Skateboarding didn't used to be a crime.
are all over the place these days, from the Wii to Rock Band
to DJ Hero
. Other franchises have given us maracas, conga drums, floor mats, steering wheels, light guns, and even fishing rods, so perhaps it was inevitable that I would end up here one day, perched atop an electronic skateboard. Unfortunately, this is not a vantage I can recommend. Trust me, you should really hold out for the virtual pants.
Tony Hawk: Ride
puts you once again in the Vans of a young gromet, out to make a name for himself in the world of pro-skateboarding
. By beating a series of challenges by doing tricks, racking up high scores, and winning timed races, you'll open new areas, new events, and eventually become world famous.
Sound familiar? At least that part of the formula stays close to the Tony Hawk
roots. From here on out, however, you can chuck the book right out the window because the game can only be played using that aforementioned toy controller. And I call it a toy on purpose because while the board feels solidly built, it just doesn't work very well.
Ollies and nollies are easy enough to do, and control exactly as you would expect – just tilt the board a bit and hold it there. Performing a random trick is similarly easy, as you can simply waggle the board around any way you please to do some impressive looking stunts. Heck, on easy mode, where your skater automatically rolls along a good path, even a dog can play it
. Awww... so cute, and he looks like he's having fun too.
However, even that
dog won't find any fun in the game's Challenge modes because they require you to do specific tricks in specific places, which is fairly impossible due to the board interpreting your movements any way it damn well pleases. This includes both the movement of the board and the sensors that are supposedly able to detect your hand movement for grabs. If, or rather, when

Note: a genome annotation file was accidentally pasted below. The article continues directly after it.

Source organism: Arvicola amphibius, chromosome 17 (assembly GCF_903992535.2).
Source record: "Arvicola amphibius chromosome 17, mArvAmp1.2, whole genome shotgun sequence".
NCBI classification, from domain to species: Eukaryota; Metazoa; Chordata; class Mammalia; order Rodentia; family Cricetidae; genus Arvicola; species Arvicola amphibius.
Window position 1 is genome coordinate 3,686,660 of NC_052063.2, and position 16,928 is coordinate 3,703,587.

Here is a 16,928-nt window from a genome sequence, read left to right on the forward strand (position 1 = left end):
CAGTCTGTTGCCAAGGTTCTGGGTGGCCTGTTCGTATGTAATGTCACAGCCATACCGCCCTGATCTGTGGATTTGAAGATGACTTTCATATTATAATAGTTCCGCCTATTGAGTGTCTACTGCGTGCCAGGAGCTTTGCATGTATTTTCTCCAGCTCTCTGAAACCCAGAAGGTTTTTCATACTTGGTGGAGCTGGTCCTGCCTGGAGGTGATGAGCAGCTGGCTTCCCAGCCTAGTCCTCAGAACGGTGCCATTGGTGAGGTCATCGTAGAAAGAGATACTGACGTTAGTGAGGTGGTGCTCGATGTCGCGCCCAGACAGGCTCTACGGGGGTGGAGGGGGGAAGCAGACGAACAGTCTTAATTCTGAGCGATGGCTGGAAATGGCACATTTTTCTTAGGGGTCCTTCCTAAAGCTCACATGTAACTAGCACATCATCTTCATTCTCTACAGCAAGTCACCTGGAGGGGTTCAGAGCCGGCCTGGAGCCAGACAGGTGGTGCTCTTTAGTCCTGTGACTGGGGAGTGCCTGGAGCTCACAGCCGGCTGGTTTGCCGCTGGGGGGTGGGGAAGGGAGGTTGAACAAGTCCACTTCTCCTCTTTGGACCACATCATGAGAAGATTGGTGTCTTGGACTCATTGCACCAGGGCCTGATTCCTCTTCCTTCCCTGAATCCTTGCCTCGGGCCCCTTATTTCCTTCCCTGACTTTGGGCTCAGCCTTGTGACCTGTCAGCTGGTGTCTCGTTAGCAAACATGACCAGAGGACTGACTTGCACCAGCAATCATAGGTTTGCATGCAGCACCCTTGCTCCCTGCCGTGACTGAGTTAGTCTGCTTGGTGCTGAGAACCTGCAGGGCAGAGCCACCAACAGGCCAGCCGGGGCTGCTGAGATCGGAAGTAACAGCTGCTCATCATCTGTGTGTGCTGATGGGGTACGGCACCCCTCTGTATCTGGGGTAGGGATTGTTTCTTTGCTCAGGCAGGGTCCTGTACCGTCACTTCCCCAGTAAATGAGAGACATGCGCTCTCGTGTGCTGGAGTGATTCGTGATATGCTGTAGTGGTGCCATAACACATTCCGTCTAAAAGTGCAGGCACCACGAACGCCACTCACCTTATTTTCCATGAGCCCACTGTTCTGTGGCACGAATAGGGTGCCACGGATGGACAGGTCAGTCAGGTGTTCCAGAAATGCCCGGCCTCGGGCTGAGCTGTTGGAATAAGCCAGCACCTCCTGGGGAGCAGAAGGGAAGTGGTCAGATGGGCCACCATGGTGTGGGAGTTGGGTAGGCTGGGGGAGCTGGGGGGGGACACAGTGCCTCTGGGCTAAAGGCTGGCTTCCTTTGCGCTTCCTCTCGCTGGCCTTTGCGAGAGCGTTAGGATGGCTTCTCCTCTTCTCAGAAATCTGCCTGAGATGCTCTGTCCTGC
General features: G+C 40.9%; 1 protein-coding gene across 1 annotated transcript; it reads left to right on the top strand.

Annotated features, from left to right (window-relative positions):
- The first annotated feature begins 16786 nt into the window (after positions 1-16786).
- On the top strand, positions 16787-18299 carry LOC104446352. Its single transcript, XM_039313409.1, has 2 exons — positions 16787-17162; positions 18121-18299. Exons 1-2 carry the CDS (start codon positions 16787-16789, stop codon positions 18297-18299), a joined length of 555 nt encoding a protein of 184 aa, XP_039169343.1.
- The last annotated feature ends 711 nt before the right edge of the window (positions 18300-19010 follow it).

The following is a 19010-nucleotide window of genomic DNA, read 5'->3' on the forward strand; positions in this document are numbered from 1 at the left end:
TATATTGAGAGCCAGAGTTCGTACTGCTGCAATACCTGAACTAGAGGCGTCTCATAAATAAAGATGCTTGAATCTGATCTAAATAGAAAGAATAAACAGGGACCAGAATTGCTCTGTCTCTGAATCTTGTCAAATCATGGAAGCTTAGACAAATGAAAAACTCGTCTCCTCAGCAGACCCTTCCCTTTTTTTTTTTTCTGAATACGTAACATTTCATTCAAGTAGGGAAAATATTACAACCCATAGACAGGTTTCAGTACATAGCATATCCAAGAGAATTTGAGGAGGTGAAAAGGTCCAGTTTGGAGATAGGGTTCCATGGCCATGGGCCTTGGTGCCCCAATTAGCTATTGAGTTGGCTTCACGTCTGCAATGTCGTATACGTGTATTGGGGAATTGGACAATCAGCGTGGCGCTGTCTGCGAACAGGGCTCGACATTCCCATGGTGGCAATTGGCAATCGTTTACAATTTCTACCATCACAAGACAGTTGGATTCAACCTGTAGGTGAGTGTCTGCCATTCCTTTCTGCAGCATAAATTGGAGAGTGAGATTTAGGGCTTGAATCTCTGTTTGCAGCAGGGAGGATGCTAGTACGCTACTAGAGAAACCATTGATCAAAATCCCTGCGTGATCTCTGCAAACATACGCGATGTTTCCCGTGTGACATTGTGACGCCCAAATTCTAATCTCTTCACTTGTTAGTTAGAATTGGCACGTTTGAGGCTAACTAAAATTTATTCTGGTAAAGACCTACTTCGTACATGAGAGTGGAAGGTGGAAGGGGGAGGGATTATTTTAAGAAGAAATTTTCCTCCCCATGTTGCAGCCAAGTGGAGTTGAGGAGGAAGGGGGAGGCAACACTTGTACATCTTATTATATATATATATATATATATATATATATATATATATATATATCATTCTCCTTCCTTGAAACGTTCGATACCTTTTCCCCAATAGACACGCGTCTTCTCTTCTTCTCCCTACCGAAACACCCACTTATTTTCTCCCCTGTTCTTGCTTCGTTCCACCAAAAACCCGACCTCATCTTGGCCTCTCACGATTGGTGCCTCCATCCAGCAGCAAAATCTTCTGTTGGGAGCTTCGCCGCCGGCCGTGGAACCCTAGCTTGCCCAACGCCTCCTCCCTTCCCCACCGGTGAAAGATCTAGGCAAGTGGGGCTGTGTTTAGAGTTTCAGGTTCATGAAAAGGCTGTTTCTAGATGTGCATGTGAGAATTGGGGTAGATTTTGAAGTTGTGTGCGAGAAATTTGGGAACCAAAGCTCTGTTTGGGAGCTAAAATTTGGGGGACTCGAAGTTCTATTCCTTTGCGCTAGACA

any one specific trick, it's a loading screen (blessedly short, as you'll see it a lot) and back to the beginning of the challenge.
The difficulty is only highlighted when you turn the game up to “confident” or higher and have to control the speed and direction of the board, along with the tricks. Frustrating doesn't begin to describe it.
Even when you finally beat one of the increasingly impossible challenges, you get no sense of accomplishment. You simply feel lucky and relieved you don't have to muddle through it again. Even if you've done it once, you can't count on doing it again with any success.
The Race mode fares better, sending you Downhill Jam-style towards a goal
, with powerups along the course to reduce your time. However, it's criminally easy in easy mode, so here you'll want to ramp it up. Oddly, though it's not particularly fun, Race is still easily the best mode.
Trick mode, which puts you in standard environments and occasional half-pipes, looks fun, but isn't thanks to the random trick factor. You'll almost never feel like the trick onscreen is what you intended to do. It looks impressive, but randomly waggling the board and achieving a high score feels less interactive than whack-a-mole.
Strangely, the most half-assed part of this half-assed game is the unbelievably bad (T-Mobile branded) interface. Before every single event you'll have to set the board to regular or goofy-footed, and unbelievably, you actually can't say no when you're asked to "Try again?". You have to
try again (yep, loading screen) and then hit pause mid-try in order to shuffle awkwardly back to the main menu. Sometimes you can get through the menus using the board; other times, the game will force you to grab a controller for no reason I can figure out.
Oh, and in case the T-Mobile thing didn't make this game seem like it was half a marketing ploy, just off the top of my head, I can recall even more branding for Vans, Nike, Mountain Dew, and Stride... which I believe is gum. Don't buy it.
Alright, so it's not entirely broken, and you can get better at using the board with enough practice. But that's the problem: You can only get better, you can't actually get good. You know, where you can reliably go where you want to and pull off the trick you want to, like you can in every other Tony Hawk
However, the final “try to grind the railing only to take a vicious shot to the nuts” is the price: $120. Ouch. I can buy any number of better games and stack them on a real skateboard with that kind of cash.
Tony Hawk: Ride
is approximately the two thousandth in the long-running series of games that has allowed the hawkman to build himself a private skate park made of solid gold in his back yard. Therefore, I still really must applaud it for trying something new and innovative. Attempting a trick and falling painfully is still worth praising, because that's the only way you'll eventually land it. Fellas, I am genuinely sorry that it didn't work out, but I still hope you try it again someday.